Posted Under: CPI • Data Watch • Government • Inflation • Fed Reserve

Implications:  Consumer prices increased 0.1% in January, with prices rising in nearly every major category.  Prices for housing, medical care, and food led the index higher in January, partially offset by a decline in the cost of gasoline.  Consumer prices are up 2.5% in the past year, tied for the largest twelve-month increase going back to August of 2018.  Strip out the typically volatile food and energy sectors, and "core" prices rose 0.2% in January.  In addition to housing and medical care, prices for apparel, recreation, education, and airline fares pushed the core reading higher.  Core prices are up 2.3% in the past year, just a tick off the highest annual increase we have seen since the recovery started.  And "core" prices have hovered at or above the Fed's 2% inflation target for twenty-three consecutive months.  Add in employment data continuing to show strength and it makes sense the Fed doesn't expect further rate cuts unless we see a material change in the economic outlook.  On the wage front, average hourly earnings rose 0.2% in January and have increased 3.1% in the past year.  Take out inflation, and "real" earnings rose 0.1% in January and are up a modest 0.6% in the past year.  With the strength of the labor market, we believe earnings will trend higher in 2020.  Healthy consumer balance sheets, a strong job market, inflation in-line with Fed targets, and the continued tail winds from improved tax and regulatory policy, all reinforce our belief that the economy will continue to grow at a healthy pace in the year ahead.  In other news this morning, new claims for unemployment benefits rose 2,000 last week to a very low 205,000.  Continuing claims fell 61,000 to 1.698 million.  These figures are consistent with continued solid payroll growth in February.

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Posted on Thursday, February 13, 2020 @ 10:37 AM • Post Link Share:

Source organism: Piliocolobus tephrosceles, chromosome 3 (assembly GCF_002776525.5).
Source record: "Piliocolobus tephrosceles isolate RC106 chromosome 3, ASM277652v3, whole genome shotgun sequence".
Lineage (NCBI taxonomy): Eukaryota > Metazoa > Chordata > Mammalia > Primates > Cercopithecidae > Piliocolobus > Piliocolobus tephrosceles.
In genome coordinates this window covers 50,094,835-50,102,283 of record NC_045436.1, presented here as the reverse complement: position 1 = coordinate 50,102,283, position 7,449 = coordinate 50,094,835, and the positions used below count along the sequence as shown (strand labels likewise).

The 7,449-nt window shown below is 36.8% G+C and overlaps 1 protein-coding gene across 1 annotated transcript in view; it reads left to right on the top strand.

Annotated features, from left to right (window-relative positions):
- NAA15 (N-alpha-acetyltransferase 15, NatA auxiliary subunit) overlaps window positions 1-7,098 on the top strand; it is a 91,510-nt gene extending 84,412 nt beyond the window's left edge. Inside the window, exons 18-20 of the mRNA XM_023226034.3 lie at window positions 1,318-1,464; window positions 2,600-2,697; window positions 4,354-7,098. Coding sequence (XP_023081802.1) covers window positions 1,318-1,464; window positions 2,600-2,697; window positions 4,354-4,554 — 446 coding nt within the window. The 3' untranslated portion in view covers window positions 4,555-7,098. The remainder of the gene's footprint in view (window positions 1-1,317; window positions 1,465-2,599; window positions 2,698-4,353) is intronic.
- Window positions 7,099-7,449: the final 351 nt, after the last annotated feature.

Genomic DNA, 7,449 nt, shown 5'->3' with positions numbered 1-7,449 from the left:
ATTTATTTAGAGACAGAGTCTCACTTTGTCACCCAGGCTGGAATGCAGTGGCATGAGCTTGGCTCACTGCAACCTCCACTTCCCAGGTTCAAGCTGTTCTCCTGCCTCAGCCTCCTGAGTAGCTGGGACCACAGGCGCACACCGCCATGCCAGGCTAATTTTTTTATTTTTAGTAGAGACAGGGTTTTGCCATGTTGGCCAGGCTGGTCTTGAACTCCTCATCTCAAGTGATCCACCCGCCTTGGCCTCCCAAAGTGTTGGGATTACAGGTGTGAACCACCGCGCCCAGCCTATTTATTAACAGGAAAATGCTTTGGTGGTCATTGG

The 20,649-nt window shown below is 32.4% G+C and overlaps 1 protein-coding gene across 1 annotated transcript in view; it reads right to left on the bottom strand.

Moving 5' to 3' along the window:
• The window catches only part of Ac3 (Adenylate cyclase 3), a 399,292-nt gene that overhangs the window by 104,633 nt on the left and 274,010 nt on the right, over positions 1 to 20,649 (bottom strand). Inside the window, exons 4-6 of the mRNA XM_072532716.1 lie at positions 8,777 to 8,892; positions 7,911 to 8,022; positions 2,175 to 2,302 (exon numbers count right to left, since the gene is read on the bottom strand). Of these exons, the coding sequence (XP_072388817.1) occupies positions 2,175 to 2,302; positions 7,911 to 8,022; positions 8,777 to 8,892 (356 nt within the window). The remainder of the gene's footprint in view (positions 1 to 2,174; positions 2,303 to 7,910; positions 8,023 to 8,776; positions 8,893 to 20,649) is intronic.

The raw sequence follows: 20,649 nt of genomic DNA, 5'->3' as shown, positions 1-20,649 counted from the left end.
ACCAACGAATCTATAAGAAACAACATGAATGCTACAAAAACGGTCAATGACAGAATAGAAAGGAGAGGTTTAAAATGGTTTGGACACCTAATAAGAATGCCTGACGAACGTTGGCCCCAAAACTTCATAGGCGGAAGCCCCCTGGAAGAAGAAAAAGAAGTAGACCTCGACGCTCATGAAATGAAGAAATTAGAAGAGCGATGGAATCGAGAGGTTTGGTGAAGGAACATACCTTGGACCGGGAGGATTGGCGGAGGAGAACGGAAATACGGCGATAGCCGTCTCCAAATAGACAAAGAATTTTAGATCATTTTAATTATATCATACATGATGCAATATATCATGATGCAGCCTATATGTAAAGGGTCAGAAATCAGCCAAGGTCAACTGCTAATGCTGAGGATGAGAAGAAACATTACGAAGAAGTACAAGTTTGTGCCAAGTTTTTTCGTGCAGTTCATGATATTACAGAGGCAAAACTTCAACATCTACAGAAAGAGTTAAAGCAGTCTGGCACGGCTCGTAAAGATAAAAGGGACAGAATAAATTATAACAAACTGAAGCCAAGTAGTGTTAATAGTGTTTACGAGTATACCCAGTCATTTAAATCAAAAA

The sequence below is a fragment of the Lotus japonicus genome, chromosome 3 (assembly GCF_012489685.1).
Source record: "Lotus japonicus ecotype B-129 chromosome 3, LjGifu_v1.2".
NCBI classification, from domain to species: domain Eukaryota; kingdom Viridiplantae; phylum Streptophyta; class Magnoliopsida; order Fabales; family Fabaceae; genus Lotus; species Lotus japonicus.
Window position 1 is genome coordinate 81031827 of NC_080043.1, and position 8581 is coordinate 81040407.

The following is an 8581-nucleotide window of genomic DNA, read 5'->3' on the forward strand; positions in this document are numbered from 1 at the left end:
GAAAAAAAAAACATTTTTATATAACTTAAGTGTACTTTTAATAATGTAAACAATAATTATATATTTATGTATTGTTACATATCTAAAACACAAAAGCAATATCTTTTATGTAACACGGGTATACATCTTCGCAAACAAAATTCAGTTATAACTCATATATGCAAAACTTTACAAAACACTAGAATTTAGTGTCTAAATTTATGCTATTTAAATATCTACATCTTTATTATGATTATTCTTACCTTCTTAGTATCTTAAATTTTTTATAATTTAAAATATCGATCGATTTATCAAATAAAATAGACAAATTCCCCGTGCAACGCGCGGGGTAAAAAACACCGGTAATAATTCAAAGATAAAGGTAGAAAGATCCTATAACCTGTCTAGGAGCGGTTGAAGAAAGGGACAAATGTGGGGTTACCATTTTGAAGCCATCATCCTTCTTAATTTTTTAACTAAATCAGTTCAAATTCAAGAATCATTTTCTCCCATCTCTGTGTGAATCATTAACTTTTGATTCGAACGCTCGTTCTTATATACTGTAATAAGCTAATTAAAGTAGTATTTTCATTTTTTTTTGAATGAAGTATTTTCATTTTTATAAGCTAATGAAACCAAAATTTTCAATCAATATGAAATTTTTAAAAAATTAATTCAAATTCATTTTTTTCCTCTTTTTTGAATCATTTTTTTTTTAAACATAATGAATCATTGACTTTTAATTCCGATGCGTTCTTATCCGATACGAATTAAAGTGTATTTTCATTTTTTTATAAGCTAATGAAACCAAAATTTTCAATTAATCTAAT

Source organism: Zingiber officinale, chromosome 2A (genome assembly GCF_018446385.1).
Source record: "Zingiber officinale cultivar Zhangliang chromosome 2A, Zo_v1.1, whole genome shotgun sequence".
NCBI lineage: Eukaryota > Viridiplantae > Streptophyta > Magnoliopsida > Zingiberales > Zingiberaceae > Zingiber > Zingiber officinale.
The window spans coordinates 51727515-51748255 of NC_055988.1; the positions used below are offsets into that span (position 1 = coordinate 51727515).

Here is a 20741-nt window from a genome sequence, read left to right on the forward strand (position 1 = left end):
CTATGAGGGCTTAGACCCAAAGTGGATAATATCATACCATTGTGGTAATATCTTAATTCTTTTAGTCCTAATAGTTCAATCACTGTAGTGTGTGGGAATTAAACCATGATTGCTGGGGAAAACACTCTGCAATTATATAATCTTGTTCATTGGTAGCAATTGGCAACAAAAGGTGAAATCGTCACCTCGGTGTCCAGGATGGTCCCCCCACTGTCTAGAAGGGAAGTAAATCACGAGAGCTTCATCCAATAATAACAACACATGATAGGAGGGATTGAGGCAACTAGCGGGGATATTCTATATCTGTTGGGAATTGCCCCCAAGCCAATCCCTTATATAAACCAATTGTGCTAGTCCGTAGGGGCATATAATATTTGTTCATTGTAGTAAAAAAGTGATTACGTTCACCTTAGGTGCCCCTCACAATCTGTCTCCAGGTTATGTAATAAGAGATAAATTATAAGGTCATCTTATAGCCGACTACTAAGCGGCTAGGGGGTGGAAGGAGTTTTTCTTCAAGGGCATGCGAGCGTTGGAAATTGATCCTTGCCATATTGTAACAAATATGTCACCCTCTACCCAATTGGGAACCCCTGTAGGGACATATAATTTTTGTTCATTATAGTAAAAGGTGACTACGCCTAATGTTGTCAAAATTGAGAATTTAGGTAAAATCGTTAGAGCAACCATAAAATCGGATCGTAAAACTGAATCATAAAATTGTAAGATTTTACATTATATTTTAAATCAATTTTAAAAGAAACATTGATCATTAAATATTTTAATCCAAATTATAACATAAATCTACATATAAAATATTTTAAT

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  Jobs, Coronavirus, and the Budget
Posted Under: Employment • GDP • Government • Monday Morning Outlook • Spending

In January, US payrolls expanded by 225,000, not only beating the consensus forecast, but also forecasts from every single economics group.  Since January 2019 (12 months ago), both payrolls and civilian employment – an alternative measure of jobs that includes small-business start-ups – are up 2.1 million.  The labor force – those who are either working or looking for work – is up 1.5 million, while the jobless rate fell to 3.6% from the 4.0%.

The labor force participation rate (the share of adults who are either working or looking for work) increased to 63.4% in January, the highest reading since early 2013.  Participation among "prime-age" adults (25 to 54) hit 83.1%, the highest since the Lehman Brothers bankruptcy in 2008.   

Meanwhile initial claims for unemployment insurance hit 202,000 in the last week of January, and initial claims as a percent of all jobs are at the lowest level ever.  In other words, the job market and the economy look strong.

Only a few months ago, some analysts were saying that the inversion of the yield curve - with short-term interest rates above long-term rates - was signaling the front edge of a US recession.  Now a recession seems nowhere in sight.

Lately, financial markets have become very jumpy on any news – good or bad – regarding the coronavirus.  We aren't immunologists (or doctors) and would never make light of a virus that has killed more than 900 and infected over 40,000, but data released by the World Health Organization (WHO) cautiously suggests a positive turning point has been reached.

So far, the virus has had minimal impact outside of China, and the growth rate of new cases worldwide has slowed.  Yes, these numbers must be taken with a grain of salt, given that the news is coming from China.  But China's leaders have an interest in limiting the spread of the virus and the economic damage it causes, and they have allowed the WHO access.